fizzhog's picture
Game File: 

Truth, dreams and a stroll upon the prom, prom, prom, tiddely-om-pom-pom!
Controls: WASD

Made For: 


ihavefivehat's picture

I don't know if dreams are

I don't know if dreams are any less true than waking reality. To me, they sometimes feel more true, because they reflect things about myself that I normally try to hide. I enjoyed the game.



clyde's picture

I enjoyed it. I grew up in a

I enjoyed it. I grew up in a coastal city on the east-coast of the United States of America, but I rarely thought about the sea when I was there. From what I understand, you are located in the United Kingdom and because of that I associate a much more established sense of maritime-history being the inspiration behind this game. In my home-town, we had a ocean-biology/geology museum and a maritime museum. The ocean-science museum was much more funded and much more interesting to me. When I did think of the sea, I thought of ocean-animals, waves, and tides rather than thinking of ships, travel, industry, and military power. We had a boardwalk for hotels and shopping, but there wasn't a sense that anything had been repurposed there; there was no patina of a former, more pragmatic use. The seaside where I grew up feels like it was a relying on a more generic, romanticized history than what it actually had (which was probably interesting in its own way).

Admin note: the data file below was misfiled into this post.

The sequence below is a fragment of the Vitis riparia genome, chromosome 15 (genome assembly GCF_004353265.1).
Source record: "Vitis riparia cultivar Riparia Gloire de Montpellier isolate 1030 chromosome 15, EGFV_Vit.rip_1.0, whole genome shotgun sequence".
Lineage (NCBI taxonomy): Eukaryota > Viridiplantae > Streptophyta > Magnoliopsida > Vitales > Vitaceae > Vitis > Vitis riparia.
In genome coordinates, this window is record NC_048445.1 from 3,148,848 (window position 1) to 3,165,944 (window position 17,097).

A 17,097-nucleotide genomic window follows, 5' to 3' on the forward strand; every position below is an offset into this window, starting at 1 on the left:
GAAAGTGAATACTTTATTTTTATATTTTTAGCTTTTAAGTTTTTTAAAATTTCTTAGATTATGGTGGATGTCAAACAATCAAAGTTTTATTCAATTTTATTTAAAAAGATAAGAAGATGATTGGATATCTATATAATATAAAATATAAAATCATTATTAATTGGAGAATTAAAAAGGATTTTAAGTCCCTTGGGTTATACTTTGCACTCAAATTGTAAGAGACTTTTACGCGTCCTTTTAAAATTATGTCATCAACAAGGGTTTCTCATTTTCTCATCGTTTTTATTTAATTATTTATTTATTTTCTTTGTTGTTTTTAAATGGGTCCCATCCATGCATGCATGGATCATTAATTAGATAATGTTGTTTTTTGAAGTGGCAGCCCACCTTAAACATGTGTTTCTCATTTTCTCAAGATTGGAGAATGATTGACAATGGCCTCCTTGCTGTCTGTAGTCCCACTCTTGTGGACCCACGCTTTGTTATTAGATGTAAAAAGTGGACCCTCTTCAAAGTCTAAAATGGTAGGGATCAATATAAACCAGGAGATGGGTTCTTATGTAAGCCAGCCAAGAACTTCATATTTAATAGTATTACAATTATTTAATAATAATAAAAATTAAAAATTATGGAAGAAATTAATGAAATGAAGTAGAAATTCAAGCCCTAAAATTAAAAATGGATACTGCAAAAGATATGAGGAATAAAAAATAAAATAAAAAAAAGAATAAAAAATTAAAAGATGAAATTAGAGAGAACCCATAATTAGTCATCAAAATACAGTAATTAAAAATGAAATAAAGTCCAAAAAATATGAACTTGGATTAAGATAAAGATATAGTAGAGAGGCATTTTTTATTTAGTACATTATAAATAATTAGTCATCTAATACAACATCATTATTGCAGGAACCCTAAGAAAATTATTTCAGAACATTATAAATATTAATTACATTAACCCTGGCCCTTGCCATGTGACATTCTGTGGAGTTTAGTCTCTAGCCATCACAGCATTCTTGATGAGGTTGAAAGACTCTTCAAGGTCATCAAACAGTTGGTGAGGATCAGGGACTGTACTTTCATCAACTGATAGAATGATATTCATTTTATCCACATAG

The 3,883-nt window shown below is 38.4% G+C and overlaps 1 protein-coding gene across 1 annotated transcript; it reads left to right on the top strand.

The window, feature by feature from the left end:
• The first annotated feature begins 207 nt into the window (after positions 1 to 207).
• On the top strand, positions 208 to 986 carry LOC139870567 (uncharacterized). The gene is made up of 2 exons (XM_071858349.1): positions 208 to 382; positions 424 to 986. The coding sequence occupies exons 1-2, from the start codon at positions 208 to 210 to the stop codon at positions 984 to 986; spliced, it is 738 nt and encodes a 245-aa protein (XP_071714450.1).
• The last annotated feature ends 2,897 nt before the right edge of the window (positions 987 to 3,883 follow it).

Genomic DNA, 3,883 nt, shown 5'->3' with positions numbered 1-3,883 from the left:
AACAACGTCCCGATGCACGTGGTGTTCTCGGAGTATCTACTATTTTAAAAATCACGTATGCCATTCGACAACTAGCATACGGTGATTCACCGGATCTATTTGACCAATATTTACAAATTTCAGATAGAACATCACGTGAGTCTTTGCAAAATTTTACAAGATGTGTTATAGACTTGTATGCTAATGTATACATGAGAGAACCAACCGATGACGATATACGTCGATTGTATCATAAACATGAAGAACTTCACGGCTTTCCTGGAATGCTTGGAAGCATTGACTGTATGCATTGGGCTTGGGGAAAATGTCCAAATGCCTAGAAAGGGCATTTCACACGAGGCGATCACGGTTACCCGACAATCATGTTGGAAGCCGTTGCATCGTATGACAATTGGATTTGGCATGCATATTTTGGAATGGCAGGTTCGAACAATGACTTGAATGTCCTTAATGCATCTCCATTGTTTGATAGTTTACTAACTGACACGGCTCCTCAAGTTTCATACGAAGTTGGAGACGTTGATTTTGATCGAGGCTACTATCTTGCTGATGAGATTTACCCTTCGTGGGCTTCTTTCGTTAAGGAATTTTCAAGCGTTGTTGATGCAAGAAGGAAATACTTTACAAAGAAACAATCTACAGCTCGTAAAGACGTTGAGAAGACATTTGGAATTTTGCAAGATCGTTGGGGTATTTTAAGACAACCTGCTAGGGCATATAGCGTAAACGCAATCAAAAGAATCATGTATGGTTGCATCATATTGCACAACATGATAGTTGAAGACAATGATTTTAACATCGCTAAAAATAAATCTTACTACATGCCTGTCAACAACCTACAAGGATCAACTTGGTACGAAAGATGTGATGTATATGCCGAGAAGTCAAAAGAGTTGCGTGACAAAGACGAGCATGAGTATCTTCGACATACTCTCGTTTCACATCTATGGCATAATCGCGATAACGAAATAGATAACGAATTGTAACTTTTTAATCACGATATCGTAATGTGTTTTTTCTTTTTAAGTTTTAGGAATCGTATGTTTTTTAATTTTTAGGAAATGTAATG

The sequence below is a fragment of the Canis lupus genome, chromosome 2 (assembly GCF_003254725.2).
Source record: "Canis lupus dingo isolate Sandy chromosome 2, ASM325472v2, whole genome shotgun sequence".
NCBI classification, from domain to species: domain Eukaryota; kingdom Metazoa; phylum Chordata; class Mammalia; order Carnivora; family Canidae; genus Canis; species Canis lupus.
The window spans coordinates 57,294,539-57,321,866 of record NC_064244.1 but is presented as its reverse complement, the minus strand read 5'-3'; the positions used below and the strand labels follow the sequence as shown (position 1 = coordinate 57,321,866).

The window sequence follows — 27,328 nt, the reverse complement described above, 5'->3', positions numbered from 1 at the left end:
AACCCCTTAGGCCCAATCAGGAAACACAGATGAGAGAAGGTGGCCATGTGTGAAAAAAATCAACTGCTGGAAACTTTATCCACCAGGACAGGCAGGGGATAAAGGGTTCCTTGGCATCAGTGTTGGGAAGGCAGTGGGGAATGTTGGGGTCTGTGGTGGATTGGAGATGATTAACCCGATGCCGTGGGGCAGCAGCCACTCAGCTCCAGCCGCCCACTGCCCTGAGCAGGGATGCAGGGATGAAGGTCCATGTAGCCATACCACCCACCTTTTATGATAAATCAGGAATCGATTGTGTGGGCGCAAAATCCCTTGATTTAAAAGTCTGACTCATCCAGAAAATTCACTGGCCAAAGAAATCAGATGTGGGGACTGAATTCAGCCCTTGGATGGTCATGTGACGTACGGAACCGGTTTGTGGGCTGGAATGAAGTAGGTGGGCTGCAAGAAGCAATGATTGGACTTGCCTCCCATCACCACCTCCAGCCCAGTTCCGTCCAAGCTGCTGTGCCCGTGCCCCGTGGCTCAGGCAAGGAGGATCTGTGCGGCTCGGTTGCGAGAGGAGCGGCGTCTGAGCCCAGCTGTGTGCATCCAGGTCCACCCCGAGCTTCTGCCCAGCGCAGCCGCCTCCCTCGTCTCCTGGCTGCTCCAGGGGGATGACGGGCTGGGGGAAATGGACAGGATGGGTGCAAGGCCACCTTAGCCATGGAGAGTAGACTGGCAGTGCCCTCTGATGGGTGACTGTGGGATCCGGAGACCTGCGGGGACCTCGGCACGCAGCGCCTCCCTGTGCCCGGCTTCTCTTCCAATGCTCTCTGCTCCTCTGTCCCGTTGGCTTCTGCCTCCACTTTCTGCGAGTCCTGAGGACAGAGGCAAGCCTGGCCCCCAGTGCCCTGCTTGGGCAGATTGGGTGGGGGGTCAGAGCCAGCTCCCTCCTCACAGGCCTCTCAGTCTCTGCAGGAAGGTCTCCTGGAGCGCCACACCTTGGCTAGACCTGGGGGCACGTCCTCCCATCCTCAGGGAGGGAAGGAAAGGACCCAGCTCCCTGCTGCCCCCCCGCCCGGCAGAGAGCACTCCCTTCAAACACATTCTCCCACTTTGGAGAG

Playing Ur-lie gives me a sensation of having disillusioning experience at a sea-side maritime museum at a seaside that had a more grand history pre airline-travel. Even the hub-room feels like it was built and decorated at a time when different materials were available and a more modest architecture was common. There is a duality between the novelty of seaside-tourism and the severity of a bygone pragmatic and industrial heritage. both the framework and the bit of monologue create an impressionistic and personal scope for what I am witnessing as a player.